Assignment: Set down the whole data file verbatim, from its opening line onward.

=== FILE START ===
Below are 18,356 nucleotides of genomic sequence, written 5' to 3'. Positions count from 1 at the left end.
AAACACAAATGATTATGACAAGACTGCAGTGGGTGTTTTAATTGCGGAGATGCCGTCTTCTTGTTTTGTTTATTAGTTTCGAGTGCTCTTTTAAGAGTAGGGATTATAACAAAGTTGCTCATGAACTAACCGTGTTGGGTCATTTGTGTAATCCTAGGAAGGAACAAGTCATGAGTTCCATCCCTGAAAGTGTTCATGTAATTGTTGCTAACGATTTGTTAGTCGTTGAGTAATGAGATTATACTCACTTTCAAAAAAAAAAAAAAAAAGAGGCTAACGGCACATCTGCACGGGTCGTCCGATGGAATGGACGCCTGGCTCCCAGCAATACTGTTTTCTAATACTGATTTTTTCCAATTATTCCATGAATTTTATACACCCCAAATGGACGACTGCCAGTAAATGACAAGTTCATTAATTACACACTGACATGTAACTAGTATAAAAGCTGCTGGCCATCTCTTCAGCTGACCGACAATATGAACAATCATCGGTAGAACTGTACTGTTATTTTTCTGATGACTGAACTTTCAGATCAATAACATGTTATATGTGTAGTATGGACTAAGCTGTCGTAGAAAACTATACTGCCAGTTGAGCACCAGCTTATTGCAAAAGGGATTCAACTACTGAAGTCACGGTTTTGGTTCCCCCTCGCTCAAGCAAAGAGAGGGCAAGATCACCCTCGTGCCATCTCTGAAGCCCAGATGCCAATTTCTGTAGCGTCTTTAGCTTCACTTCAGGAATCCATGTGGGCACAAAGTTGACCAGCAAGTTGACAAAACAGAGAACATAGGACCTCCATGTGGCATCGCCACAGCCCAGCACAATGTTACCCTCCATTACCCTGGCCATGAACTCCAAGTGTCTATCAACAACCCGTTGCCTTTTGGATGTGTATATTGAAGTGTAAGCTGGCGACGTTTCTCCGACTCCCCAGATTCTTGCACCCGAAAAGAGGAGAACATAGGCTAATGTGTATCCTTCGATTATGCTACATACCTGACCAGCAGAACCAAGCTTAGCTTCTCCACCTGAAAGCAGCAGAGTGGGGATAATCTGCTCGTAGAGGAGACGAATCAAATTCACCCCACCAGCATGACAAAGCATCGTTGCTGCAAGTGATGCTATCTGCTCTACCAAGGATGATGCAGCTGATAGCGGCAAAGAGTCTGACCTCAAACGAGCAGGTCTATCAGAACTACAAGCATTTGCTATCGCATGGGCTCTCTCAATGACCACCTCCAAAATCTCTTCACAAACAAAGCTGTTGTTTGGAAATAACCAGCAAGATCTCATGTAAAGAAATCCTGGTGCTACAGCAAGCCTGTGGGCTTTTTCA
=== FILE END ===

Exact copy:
Below are 18,356 nucleotides of genomic sequence, written 5' to 3'. Positions count from 1 at the left end.
AAACACAAATGATTATGACAAGACTGCAGTGGGTGTTTTAATTGCGGAGATGCCGTCTTCTTGTTTTGTTTATTAGTTTCGAGTGCTCTTTTAAGAGTAGGGATTATAACAAAGTTGCTCATGAACTAACCGTGTTGGGTCATTTGTGTAATCCTAGGAAGGAACAAGTCATGAGTTCCATCCCTGAAAGTGTTCATGTAATTGTTGCTAACGATTTGTTAGTCGTTGAGTAATGAGATTATACTCACTTTCAAAAAAAAAAAAAAAAAGAGGCTAACGGCACATCTGCACGGGTCGTCCGATGGAATGGACGCCTGGCTCCCAGCAATACTGTTTTCTAATACTGATTTTTTCCAATTATTCCATGAATTTTATACACCCCAAATGGACGACTGCCAGTAAATGACAAGTTCATTAATTACACACTGACATGTAACTAGTATAAAAGCTGCTGGCCATCTCTTCAGCTGACCGACAATATGAACAATCATCGGTAGAACTGTACTGTTATTTTTCTGATGACTGAACTTTCAGATCAATAACATGTTATATGTGTAGTATGGACTAAGCTGTCGTAGAAAACTATACTGCCAGTTGAGCACCAGCTTATTGCAAAAGGGATTCAACTACTGAAGTCACGGTTTTGGTTCCCCCTCGCTCAAGCAAAGAGAGGGCAAGATCACCCTCGTGCCATCTCTGAAGCCCAGATGCCAATTTCTGTAGCGTCTTTAGCTTCACTTCAGGAATCCATGTGGGCACAAAGTTGACCAGCAAGTTGACAAAACAGAGAACATAGGACCTCCATGTGGCATCGCCACAGCCCAGCACAATGTTACCCTCCATTACCCTGGCCATGAACTCCAAGTGTCTATCAACAACCCGTTGCCTTTTGGATGTGTATATTGAAGTGTAAGCTGGCGACGTTTCTCCGACTCCCCAGATTCTTGCACCCGAAAAGAGGAGAACATAGGCTAATGTGTATCCTTCGATTATGCTACATACCTGACCAGCAGAACCAAGCTTAGCTTCTCCACCTGAAAGCAGCAGAGTGGGGATAATCTGCTCGTAGAGGAGACGAATCAAATTCACCCCACCAGCATGACAAAGCATCGTTGCTGCAAGTGATGCTATCTGCTCTACCAAGGATGATGCAGCTGATAGCGGCAAAGAGTCTGACCTCAAACGAGCAGGTCTATCAGAACTACAAGCATTTGCTATCGCATGGGCTCTCTCAATGACCACCTCCAAAATCTCTTCACAAACAAAGCTGTTGTTTGGAAATAACCAGCAAGATCTCATGTAAAGAAATCCTGGTGCTACAGCAAGCCTGTGGGCTTTTTCA